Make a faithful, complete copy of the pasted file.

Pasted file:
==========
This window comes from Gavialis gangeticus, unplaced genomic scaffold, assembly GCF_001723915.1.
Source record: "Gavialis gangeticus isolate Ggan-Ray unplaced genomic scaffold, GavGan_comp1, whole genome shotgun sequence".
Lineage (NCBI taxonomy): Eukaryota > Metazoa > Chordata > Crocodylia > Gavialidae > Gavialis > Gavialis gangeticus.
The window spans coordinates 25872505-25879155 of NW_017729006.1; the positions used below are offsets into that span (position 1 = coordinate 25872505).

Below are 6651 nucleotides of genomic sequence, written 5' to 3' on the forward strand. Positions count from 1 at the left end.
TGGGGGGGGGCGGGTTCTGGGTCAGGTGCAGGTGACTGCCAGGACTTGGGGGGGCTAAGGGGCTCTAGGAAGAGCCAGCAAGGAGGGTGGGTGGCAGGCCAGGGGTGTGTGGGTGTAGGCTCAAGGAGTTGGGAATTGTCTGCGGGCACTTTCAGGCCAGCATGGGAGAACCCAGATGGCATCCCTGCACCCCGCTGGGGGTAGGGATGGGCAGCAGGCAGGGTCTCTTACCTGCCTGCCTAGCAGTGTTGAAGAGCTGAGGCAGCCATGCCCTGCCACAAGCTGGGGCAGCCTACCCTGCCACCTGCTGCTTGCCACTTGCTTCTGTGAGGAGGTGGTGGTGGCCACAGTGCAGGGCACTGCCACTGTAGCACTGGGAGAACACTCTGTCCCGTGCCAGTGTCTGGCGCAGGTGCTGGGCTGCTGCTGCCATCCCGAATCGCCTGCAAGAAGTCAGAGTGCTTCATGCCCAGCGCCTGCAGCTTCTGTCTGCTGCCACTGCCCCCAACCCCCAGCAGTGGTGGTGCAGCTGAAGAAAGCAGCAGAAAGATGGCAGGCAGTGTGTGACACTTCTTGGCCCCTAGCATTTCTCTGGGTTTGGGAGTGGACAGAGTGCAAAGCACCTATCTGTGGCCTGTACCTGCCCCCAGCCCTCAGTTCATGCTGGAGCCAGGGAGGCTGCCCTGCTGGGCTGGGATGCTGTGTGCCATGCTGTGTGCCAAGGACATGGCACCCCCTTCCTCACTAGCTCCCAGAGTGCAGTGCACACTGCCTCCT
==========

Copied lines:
This window comes from Gavialis gangeticus, unplaced genomic scaffold, assembly GCF_001723915.1.
Source record: "Gavialis gangeticus isolate Ggan-Ray unplaced genomic scaffold, GavGan_comp1, whole genome shotgun sequence".
Lineage (NCBI taxonomy): Eukaryota > Metazoa > Chordata > Crocodylia > Gavialidae > Gavialis > Gavialis gangeticus.
The window spans coordinates 25872505-25879155 of NW_017729006.1; the positions used below are offsets into that span (position 1 = coordinate 25872505).

Below are 6651 nucleotides of genomic sequence, written 5' to 3' on the forward strand. Positions count from 1 at the left end.
TGGGGGGGGGCGGGTTCTGGGTCAGGTGCAGGTGACTGCCAGGACTTGGGGGGGCTAAGGGGCTCTAGGAAGAGCCAGCAAGGAGGGTGGGTGGCAGGCCAGGGGTGTGTGGGTGTAGGCTCAAGGAGTTGGGAATTGTCTGCGGGCACTTTCAGGCCAGCATGGGAGAACCCAGATGGCATCCCTGCACCCCGCTGGGGGTAGGGATGGGCAGCAGGCAGGGTCTCTTACCTGCCTGCCTAGCAGTGTTGAAGAGCTGAGGCAGCCATGCCCTGCCACAAGCTGGGGCAGCCTACCCTGCCACCTGCTGCTTGCCACTTGCTTCTGTGAGGAGGTGGTGGTGGCCACAGTGCAGGGCACTGCCACTGTAGCACTGGGAGAACACTCTGTCCCGTGCCAGTGTCTGGCGCAGGTGCTGGGCTGCTGCTGCCATCCCGAATCGCCTGCAAGAAGTCAGAGTGCTTCATGCCCAGCGCCTGCAGCTTCTGTCTGCTGCCACTGCCCCCAACCCCCAGCAGTGGTGGTGCAGCTGAAGAAAGCAGCAGAAAGATGGCAGGCAGTGTGTGACACTTCTTGGCCCCTAGCATTTCTCTGGGTTTGGGAGTGGACAGAGTGCAAAGCACCTATCTGTGGCCTGTACCTGCCCCCAGCCCTCAGTTCATGCTGGAGCCAGGGAGGCTGCCCTGCTGGGCTGGGATGCTGTGTGCCATGCTGTGTGCCAAGGACATGGCACCCCCTTCCTCACTAGCTCCCAGAGTGCAGTGCACACTGCCTCCT